What is interesting about the two movies I saw this week is the way they deviate from the conventional plot. In The Sting et al, seemingly unforseen events occur throught the film, but the heroes turn out to have been in control of these events all along. These movies could be read as a symbol of Providence — God is in control even if we can’t initially see how. But in Mission Impossible III (actually in all three of the Mission Impossible movies), it turns out in the end that the villain — not the hero — was actually in control of the seemingly random events all along. This a pessimistic vision of a kind of dark Providence. More interestingly, in Heist there are real set-backs, though the heroes manage to be successful in spite of them. Here we have a world of real contingency where there seems to be no providence at all: genuinely random things happen of which no one is in control.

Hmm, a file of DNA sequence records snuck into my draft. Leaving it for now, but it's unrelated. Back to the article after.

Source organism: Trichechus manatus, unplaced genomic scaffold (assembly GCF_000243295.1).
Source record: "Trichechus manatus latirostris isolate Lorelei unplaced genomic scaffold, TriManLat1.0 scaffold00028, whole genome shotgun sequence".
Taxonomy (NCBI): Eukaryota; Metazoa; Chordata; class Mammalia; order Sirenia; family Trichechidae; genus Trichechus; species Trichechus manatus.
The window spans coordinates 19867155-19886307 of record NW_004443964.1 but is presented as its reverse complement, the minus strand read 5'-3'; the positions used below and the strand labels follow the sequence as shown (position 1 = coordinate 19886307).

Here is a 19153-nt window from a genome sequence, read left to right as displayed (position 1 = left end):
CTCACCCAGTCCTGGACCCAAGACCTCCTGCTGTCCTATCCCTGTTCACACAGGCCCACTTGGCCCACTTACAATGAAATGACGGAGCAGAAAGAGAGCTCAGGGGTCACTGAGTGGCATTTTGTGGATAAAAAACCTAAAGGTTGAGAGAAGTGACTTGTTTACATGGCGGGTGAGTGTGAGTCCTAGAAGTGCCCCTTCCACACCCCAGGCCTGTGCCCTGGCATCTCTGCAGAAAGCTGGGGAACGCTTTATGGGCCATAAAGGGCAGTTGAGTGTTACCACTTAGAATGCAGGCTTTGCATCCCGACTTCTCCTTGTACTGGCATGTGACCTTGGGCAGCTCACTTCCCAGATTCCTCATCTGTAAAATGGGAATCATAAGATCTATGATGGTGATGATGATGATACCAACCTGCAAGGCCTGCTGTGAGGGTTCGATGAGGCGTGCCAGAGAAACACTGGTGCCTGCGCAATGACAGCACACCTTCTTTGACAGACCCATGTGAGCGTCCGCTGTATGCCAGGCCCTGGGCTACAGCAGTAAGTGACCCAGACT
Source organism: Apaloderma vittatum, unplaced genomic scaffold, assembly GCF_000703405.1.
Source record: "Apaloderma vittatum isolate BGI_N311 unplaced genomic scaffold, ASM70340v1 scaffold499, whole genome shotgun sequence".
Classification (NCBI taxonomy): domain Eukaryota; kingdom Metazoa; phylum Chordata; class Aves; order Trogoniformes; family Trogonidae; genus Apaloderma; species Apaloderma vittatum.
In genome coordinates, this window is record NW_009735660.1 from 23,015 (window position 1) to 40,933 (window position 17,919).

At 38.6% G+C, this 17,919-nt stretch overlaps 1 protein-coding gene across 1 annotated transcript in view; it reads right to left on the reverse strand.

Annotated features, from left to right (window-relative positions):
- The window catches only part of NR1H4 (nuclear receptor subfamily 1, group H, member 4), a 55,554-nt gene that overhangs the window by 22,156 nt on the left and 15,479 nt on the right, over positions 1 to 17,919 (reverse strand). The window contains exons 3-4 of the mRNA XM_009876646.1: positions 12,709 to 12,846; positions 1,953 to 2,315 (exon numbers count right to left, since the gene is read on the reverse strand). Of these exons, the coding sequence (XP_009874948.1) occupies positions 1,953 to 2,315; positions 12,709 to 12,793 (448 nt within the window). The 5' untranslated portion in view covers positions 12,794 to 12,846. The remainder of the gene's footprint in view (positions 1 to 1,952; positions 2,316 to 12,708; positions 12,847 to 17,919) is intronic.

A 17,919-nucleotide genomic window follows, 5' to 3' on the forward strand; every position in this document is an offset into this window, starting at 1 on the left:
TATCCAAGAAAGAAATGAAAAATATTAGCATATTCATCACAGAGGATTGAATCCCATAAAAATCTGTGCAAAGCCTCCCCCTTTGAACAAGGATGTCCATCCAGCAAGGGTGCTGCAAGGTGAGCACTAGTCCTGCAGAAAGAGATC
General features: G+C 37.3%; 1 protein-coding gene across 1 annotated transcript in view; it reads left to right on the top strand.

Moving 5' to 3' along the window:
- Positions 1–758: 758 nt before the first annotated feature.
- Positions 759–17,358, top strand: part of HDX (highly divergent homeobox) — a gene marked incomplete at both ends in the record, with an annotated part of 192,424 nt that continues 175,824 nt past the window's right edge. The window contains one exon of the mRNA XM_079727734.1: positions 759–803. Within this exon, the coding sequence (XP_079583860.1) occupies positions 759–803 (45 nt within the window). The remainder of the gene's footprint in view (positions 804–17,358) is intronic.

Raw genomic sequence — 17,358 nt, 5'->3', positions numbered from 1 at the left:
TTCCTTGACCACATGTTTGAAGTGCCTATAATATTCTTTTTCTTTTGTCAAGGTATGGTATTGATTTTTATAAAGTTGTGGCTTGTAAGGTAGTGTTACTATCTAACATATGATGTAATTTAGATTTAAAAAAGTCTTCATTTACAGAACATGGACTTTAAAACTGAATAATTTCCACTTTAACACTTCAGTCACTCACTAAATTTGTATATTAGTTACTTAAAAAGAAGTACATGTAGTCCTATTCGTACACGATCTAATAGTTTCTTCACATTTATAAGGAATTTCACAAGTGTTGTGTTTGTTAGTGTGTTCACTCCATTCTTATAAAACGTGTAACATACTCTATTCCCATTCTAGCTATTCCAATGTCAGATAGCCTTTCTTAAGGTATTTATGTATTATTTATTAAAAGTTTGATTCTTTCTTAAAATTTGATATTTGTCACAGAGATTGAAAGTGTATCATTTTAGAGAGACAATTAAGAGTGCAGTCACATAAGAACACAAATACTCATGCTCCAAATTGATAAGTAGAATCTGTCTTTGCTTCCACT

In many recent heist movies, there is an elaborate, twist-filled plot which makes it seem that the robbers are facing various set-backs until in the final scene the criminals seeming complications are revealed to have been part of their plan all along. Perhaps the best classic example of this plot is The Sting (Hill, 1973). Recent examples include the Ocean’s Eleven (Soderbergh, 2001) and Inside Man (Lee, 2006).
That writer-director David Mamet knows his film is dealing with (the lack of) Providence is seen in these lines, thrown away in a quiet moment in the middle of the film: “We knew this firefighter, this trooper, who always caried a bible next to his heart. We used to mock him, but that bible stopped a bullet. … Hand of God, that bible stopped a bullet, would of ruined that fucker’s heart. And had he had another bible in front of his face, that man would be alive today.” In Mamet’s world, shit just happens, and even miracles are random and meaningless.